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Kamtapur Liberation Organisation hopeful of peace pact before Jan 26

Statehood on the table, says panel member

Umanand Jaiswal Guwahati Published 18.01.23, 05:12 AM
Representational file image

Representational file image

Biswajit Ray, who is part of a five-member committee formed by the Kamtapur Liberation Organisation to facilitate talks between the Union government and the KLO, said on Tuesday that he was “hopeful” of a peace accord between the outfit and the Centre by January 26.

However, it is not clear how the “peace talks” will progress when the Bengal government, a major stakeholder, is out of the loop.


Ray, a former president of the All Koch-Rajbongshi Students’ Union (AKRSU), told The Telegraph that the demand for the separate Kamtapur state comprising 16 districts — eight in Bengal, six in Assam and two in Bihar — would be on the agenda of the talks.

Ray’s claim came on a day a video emerged showing Jiban Singha, the self-styled chief of the KLO, and six others trekking through a forest. Dilip Narayan Deb (Devojit Singha), another member of the KLO committee formed for the talks with the Centre, is also shown in the video.

“Today, all of us from the KLO are walking out of the forests to join the discussions with the Indian government for the peace treaty. We seek cooperation from all. To take us, we have sir with us,” KLO member Joy Koch was seen saying in the video in the Rajbanshi language.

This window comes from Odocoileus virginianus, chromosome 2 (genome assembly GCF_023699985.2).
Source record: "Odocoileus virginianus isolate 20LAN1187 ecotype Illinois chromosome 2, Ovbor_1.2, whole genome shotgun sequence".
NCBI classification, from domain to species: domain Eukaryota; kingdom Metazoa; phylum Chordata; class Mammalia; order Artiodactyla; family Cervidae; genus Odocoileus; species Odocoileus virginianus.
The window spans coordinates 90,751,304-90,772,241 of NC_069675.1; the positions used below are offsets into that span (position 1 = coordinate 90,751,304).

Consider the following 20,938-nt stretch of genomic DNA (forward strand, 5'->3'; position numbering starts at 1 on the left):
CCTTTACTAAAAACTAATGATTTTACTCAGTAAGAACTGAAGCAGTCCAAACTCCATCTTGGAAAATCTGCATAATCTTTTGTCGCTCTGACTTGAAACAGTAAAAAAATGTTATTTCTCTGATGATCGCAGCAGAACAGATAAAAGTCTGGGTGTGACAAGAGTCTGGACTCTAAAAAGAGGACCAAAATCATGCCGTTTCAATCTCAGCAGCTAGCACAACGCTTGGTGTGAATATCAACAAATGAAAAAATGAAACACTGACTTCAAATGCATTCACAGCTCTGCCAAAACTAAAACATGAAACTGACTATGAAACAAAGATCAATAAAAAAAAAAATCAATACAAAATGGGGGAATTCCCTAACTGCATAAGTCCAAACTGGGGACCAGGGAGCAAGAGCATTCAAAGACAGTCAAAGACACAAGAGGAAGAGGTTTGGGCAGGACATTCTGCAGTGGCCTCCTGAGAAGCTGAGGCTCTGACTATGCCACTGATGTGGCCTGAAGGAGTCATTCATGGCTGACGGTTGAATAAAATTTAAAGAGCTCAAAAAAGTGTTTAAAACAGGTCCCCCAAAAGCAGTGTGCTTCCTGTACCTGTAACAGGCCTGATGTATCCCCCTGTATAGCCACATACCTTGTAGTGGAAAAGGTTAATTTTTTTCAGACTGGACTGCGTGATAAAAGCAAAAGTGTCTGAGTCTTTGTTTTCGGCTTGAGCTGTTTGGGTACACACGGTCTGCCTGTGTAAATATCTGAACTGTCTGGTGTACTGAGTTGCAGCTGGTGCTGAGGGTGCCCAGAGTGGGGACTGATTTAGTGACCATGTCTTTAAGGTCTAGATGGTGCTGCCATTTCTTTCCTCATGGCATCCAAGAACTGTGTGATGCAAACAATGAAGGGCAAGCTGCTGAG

There had been reports earlier that Singha had left the forests in Myanmar and entered India for the talks with the Centre.

Talking to The Telegraph, Roy said: “We are hopeful of a peace accord being signed between the KLO and the Centre by January 26 ( Republic Day). KLO chief Jiban will be there for signing the treaty. He is currently somewhere near Nagaland, along the Indo-Myanmar border.”

Asked about the opposition to the statehood demand in Bengal, Assam and Bihar, Ray said: “Talks have been going on with the Centre’s representatives where the demand for a separate state with 16 districts and other demands have been submitted. The KLO has left it to the Centre on how it handles the statehood demand.”

He rejected reports that Singha, who is in his fifties, had surrendered before the Assam Rifles in Mon district of Nagaland.

“Why should he surrender when both the KLO and the Centre are keen on peace talks to resolve the issue? What is for sure is that he will sit for the peace talks.... We don’t know whether he (Singha) will fly straight to Delhi from Nagaland or Assam,” Ray, who is expected to be in Delhi soon, said.

Formed in 1995, the KLO has been fighting for Kamtapur state. In December 2021, Assam chief minister Himanta Biswa Sarma had in a tweet said: “... I welcome the desire of KLO leadership to join mainstream at an early date to resolve all issues through political dialogues.”

The other members of the peace committee formed by the KLO are Harshabardhan Barman, Tom Adhikari and Malkhan Singh.

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